5 years ago

    Aloha Mark,
    I really enjoy your food videos, especially the ones from Hawaii !! I was born and raised in Hawaii and “long” for the food of the islands…..now that we live in California. Keep up the good work and continue to keep smiling…………
    Mahalo,
    Bob

    • Mark Wiens

      5 years ago

      Hey Bob, great to hear from you, thank you for watching, really appreciate it!

  • Amelia

    5 years ago

    Nice post. The food is really different compare to the wedding food in Johor o.O Anyway, I miss langkawi so much. Such a lovely place to visit

  • Neil Mitchell

    5 years ago

    Hi Mark!! I really got a kick out of this post, mainly because of the differences between cultures where you were and other places like where I am. For example if I were to stop by some wedding here where I live unannounced like you did over there what would MOST likely happen is after I refused to leave someone would call the police and they would lead me away as an uninvited guest. So there is the main difference, where I live you get the police called on you and where you were in Malaysia you get offered a bowl of curried buffalo, too funny!!! I think we can all learn a lesson from the kind people you dealt with at this wedding Mark…..a bit of a different post, but an excellent one…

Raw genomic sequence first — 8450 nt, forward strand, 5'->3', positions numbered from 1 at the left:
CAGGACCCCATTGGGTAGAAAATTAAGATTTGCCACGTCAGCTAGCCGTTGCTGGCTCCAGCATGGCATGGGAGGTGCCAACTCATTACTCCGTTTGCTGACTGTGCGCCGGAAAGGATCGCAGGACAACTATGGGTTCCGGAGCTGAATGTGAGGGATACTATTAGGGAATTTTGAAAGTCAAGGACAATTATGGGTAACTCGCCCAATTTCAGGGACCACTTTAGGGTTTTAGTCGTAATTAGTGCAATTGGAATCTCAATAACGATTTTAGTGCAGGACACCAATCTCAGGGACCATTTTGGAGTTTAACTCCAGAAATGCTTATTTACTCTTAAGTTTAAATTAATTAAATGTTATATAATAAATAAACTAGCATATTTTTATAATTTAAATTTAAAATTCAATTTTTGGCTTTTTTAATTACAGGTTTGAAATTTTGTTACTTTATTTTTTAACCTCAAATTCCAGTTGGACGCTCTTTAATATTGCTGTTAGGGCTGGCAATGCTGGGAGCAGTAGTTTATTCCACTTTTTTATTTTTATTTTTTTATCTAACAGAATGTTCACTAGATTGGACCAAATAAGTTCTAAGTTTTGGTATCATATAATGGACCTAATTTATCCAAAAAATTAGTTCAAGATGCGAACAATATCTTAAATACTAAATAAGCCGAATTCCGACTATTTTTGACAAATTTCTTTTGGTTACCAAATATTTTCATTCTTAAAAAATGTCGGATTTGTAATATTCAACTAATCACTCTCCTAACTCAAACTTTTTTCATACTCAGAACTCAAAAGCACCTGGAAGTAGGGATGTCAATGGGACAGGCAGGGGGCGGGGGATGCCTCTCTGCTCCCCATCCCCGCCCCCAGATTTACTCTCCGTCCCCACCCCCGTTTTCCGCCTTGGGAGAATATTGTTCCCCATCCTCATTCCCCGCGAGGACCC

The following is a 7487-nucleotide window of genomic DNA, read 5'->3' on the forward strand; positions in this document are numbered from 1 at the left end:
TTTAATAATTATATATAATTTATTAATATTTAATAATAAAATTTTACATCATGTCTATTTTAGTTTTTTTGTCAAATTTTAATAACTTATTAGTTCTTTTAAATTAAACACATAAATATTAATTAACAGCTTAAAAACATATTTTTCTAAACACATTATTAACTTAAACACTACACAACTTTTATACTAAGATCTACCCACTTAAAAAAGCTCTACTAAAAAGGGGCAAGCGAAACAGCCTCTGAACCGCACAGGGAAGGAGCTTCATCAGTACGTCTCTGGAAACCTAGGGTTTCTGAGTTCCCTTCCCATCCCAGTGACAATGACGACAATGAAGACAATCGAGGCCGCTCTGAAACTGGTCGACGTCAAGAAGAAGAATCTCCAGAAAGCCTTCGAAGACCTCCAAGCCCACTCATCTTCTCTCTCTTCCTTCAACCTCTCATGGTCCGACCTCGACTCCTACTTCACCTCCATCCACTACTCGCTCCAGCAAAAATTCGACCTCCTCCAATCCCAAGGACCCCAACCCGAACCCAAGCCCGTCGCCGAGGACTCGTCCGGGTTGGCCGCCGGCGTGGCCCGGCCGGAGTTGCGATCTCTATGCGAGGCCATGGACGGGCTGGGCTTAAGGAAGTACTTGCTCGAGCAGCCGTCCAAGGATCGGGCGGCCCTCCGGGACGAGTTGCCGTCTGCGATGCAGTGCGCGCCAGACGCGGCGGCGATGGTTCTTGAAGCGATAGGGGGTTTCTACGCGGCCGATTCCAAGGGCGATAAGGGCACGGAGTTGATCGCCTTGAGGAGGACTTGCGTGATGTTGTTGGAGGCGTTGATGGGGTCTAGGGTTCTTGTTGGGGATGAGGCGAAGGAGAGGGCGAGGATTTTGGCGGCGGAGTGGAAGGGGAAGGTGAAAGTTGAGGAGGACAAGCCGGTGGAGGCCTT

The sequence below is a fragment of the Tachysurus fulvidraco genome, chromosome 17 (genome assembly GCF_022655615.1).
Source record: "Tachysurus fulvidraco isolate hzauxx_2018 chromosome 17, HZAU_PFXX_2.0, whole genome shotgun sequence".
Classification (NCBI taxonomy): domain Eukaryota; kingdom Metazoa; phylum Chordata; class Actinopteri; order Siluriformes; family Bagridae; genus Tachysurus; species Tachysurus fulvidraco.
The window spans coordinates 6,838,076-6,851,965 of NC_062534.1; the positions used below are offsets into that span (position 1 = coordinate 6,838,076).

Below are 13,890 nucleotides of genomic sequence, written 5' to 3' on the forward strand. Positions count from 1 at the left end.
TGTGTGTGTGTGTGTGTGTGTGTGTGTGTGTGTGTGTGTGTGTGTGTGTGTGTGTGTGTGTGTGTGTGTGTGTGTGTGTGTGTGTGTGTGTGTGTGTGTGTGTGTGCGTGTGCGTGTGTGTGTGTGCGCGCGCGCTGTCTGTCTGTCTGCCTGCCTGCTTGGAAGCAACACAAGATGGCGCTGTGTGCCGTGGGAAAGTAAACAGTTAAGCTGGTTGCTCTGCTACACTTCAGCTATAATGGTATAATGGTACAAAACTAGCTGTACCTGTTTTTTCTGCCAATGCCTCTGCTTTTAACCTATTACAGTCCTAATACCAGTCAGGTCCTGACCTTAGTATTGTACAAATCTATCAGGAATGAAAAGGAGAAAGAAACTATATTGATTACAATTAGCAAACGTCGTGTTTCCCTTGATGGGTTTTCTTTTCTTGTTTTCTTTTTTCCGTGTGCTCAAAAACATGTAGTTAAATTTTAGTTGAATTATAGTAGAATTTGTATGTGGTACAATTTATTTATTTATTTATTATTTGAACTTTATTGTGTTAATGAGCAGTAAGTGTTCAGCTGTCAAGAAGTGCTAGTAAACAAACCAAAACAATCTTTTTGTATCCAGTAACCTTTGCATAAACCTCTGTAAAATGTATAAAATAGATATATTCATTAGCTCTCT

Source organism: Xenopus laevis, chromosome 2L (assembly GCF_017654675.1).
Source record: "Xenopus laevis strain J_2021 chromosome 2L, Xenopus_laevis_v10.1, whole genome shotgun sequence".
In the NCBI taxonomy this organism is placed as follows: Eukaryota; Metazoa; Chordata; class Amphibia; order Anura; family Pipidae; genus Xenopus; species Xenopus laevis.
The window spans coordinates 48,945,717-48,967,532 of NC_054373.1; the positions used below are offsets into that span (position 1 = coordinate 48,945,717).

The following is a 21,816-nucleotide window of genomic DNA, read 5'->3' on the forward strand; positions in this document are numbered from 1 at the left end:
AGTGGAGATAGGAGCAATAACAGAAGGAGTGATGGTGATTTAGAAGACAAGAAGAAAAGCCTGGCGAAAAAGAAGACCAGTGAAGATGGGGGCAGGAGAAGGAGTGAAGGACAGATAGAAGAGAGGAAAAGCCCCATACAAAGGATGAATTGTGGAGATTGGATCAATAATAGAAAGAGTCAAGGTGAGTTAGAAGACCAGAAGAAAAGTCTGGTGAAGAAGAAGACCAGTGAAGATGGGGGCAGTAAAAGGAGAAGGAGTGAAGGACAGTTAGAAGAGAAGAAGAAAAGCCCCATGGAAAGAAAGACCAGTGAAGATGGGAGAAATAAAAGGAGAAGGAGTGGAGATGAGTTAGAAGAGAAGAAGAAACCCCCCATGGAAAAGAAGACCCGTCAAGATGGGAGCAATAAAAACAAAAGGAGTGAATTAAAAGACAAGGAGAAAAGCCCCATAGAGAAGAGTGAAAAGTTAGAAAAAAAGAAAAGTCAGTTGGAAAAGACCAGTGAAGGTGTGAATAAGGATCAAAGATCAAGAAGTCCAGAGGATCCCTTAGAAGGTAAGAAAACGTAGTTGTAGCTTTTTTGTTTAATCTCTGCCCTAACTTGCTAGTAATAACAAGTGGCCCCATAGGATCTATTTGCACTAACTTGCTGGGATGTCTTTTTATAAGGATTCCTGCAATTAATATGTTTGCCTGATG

• Vaughn Glenn

    5 years ago

    Hi Mark, Me and my Thai wife absolutely love all your food videos. You are the best! 🙂 Well I just want to suggest that you find a way to have a search feature for your comments area so people can easily find answers to questions you have already told someone else about. Also, just incase you have time to respond before we move to Thailand in a couple weeks, do you know if there are places to rent near Bangkok that allow you to have a medium sized dog? (40 pounds) Thanks either way if you get this message. We look forward to watching your future videos, Take care dude.